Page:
Saturday, May 29, 2010


The past comes to an end
reversing itself,
as we restore the future,
contriving to remove
its garden
of ornate resemblance

We had pushed our memories
through cities,
trusting to find a sky
that flattened land for grasses
and for the unadorned to plow.
The heat was heavy with water

and the stones we nudged into place glistened
alongside bits of chinaware and colored glass
travelled to set up house
(and house again)
wherein we recognized
our persons reassembled

The two who conspired
to hold each other off
yield as one, oafish,
unable to stand upright
without a hand to help

Wings, no less unlikely,
catch the eye, averted
from the guardian’s
remote and placid gaze
above the whirlwind
of our parents
driven back through youth
returned to the old country
grandparents remembered 

We are left with trowels 
and wheelbarrows
to revive the grotto
with forms of promise
fulfilled and then abandoned
and hues of restlessness
inimical to settlement

The angel stays implacable,
as if a figurehead at sea

Thursday, May 20, 2010


Light crackled
ringing form
huddled beside form
as dancers
might appear tonight
with movement
to uncoil heat

The sky was always cold
before a slip of ice
off ice ignited
and the sliver of a fall
brought blaze,
fire floating 
birth's circumference
and wolf-like memories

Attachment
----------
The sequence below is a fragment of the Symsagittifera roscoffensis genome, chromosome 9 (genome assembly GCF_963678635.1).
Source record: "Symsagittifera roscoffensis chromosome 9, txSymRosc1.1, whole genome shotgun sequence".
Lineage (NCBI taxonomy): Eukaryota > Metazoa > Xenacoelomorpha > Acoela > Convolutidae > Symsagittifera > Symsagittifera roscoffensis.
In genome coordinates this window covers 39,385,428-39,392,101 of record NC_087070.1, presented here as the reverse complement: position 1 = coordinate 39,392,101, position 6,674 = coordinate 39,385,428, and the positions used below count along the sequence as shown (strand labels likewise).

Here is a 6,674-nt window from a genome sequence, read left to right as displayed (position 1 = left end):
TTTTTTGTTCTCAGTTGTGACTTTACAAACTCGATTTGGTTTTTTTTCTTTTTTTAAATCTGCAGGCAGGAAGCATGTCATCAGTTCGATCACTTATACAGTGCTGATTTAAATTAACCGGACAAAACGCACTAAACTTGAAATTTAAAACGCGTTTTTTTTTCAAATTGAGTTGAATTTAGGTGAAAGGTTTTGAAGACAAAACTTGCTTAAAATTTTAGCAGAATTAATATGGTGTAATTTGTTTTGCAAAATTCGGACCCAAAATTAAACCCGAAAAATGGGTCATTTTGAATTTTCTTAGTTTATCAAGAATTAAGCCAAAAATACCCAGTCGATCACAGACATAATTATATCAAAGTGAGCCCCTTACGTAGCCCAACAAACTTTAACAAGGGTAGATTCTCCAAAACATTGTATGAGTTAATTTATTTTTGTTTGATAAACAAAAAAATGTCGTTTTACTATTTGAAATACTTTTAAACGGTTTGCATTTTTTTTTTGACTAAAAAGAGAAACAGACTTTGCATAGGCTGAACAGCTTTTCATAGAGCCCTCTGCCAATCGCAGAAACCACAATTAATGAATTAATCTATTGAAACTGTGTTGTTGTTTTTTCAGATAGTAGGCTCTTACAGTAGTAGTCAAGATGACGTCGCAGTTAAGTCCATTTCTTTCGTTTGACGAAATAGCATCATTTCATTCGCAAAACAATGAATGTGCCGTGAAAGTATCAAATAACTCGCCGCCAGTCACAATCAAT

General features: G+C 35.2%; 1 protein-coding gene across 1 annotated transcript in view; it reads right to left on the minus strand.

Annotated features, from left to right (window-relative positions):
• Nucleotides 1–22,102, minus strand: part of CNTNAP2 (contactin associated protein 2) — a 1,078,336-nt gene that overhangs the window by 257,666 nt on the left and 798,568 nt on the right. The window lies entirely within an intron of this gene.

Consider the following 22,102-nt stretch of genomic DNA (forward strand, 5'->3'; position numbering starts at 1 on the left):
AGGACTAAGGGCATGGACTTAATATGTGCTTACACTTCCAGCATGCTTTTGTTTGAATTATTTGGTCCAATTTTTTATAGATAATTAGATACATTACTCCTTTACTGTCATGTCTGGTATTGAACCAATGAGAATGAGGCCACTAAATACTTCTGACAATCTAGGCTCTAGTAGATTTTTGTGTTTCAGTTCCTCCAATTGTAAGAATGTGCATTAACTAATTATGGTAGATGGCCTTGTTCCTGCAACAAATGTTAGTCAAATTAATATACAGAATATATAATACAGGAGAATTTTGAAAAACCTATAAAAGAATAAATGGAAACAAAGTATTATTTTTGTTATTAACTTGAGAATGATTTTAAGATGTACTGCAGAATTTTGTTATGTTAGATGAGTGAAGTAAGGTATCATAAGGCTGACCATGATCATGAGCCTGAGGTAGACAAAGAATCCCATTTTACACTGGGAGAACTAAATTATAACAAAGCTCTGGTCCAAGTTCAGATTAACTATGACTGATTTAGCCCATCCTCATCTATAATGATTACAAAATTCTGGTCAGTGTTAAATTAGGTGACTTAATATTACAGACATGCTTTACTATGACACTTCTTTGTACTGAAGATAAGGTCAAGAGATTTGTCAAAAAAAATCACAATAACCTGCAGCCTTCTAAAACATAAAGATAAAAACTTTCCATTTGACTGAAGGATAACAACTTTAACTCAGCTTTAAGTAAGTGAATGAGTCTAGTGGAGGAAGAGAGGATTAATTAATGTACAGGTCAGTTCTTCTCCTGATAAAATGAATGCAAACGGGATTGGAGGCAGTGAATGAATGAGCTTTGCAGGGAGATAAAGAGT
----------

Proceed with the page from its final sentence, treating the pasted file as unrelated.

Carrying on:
of time before birth

The forms had stretched
necks and shoulders
a crescendo of voices
wind aroused
to carry skin across
the circle’s flaming moat
for us who wander
shivering and hungry
through outmost dark’s
crystalline enactment

We dress in the heaviness of fur
collapsed upon the chest
as our stumbling aligns
with the indistinct contour
of a dance at far remove
and just now ready
to begin

Wednesday, May 12, 2010


I saw two hearts as birds.
The first, a silver fledgling
in the landscape’s one tree
polished the sky

when it took wing,
and in its place,
a brilliant sun
declined to nest.

Years ran down feelings,
as if the brooding
had not hatched.
The light came on

one night in the kitchen’s dark
when I opened the refrigerator,
which was empty,
except for the frozen bird

that seemed centuries old
sitting there on a platter.
As I reached in
to pick it up,

the bird’s skin turned translucent
and I could see the heart
inside was pumping.
My hands went right in the bird

and I took up the heart,
which was good-sized,
lifting it out
with both hands.

I am holding the heart
in my hands
and it is spilling blood
onto the floor.

The tenderness I feel
mixes with yearning.
I think the red color
of the blood is flattering,

and I don’t want to get
myself in trouble,
taking back
what belongs to me. 

Friday, May 7, 2010


  “Escape did not promise anything worthwhile.”
                                                    - Chekhov

The rickety door opens out
from a dark room
onto a screened porch,
as far as oneself will go
(resigned to nonviolence)
to make his sense, halted
at sight of the uncut meadow
past low sweeping pine boughs
birds prepare
in the faltering light
for lock-down.
The bent figure of an aged woman
he had once seen buried
continues her ceaseless rooting.